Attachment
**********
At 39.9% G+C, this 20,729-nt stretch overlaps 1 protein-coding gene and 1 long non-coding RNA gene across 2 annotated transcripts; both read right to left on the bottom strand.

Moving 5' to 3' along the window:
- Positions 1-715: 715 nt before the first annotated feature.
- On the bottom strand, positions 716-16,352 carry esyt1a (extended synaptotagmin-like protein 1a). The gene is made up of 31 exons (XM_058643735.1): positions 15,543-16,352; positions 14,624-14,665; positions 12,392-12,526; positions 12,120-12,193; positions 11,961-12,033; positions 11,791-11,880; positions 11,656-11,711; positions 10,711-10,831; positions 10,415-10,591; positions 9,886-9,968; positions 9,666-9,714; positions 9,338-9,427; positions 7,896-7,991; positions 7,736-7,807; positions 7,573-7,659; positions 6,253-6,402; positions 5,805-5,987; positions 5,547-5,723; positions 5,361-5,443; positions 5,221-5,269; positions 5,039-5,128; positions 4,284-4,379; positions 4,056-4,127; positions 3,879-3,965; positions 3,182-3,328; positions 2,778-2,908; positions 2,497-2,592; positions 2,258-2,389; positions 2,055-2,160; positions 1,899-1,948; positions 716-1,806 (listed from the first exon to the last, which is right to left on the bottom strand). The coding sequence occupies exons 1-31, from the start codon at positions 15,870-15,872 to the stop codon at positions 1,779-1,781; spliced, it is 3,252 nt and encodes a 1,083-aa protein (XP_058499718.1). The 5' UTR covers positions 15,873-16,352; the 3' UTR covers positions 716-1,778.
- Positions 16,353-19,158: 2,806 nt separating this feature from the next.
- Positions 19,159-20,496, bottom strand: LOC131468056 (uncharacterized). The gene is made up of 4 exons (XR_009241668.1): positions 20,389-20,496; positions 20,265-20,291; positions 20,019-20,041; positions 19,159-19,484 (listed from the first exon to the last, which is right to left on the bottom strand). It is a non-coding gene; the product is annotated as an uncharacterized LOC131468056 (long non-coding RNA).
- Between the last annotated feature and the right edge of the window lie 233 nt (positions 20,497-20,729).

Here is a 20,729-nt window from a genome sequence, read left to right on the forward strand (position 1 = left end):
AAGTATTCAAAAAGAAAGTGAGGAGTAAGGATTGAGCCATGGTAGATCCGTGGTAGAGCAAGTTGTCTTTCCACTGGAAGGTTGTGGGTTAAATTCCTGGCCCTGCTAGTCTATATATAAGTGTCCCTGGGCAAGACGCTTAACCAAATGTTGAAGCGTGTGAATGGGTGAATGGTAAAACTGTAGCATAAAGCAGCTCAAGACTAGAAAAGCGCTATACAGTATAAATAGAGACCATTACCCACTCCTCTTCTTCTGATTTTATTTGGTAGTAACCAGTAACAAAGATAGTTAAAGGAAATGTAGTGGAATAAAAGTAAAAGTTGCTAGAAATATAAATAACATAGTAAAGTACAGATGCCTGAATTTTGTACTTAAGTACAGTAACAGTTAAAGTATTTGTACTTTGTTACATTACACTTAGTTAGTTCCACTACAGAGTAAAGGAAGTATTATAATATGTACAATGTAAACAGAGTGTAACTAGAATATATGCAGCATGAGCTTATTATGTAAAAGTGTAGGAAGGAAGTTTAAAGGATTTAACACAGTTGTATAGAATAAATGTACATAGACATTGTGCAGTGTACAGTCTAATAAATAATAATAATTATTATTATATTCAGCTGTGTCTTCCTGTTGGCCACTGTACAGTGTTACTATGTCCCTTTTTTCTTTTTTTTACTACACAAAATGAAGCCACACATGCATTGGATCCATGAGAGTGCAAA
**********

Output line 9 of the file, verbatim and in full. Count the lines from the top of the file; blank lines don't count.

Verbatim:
AAGTATTCAAAAAGAAAGTGAGGAGTAAGGATTGAGCCATGGTAGATCCGTGGTAGAGCAAGTTGTCTTTCCACTGGAAGGTTGTGGGTTAAATTCCTGGCCCTGCTAGTCTATATATAAGTGTCCCTGGGCAAGACGCTTAACCAAATGTTGAAGCGTGTGAATGGGTGAATGGTAAAACTGTAGCATAAAGCAGCTCAAGACTAGAAAAGCGCTATACAGTATAAATAGAGACCATTACCCACTCCTCTTCTTCTGATTTTATTTGGTAGTAACCAGTAACAAAGATAGTTAAAGGAAATGTAGTGGAATAAAAGTAAAAGTTGCTAGAAATATAAATAACATAGTAAAGTACAGATGCCTGAATTTTGTACTTAAGTACAGTAACAGTTAAAGTATTTGTACTTTGTTACATTACACTTAGTTAGTTCCACTACAGAGTAAAGGAAGTATTATAATATGTACAATGTAAACAGAGTGTAACTAGAATATATGCAGCATGAGCTTATTATGTAAAAGTGTAGGAAGGAAGTTTAAAGGATTTAACACAGTTGTATAGAATAAATGTACATAGACATTGTGCAGTGTACAGTCTAATAAATAATAATAATTATTATTATATTCAGCTGTGTCTTCCTGTTGGCCACTGTACAGTGTTACTATGTCCCTTTTTTCTTTTTTTTACTACACAAAATGAAGCCACACATGCATTGGATCCATGAGAGTGCAAA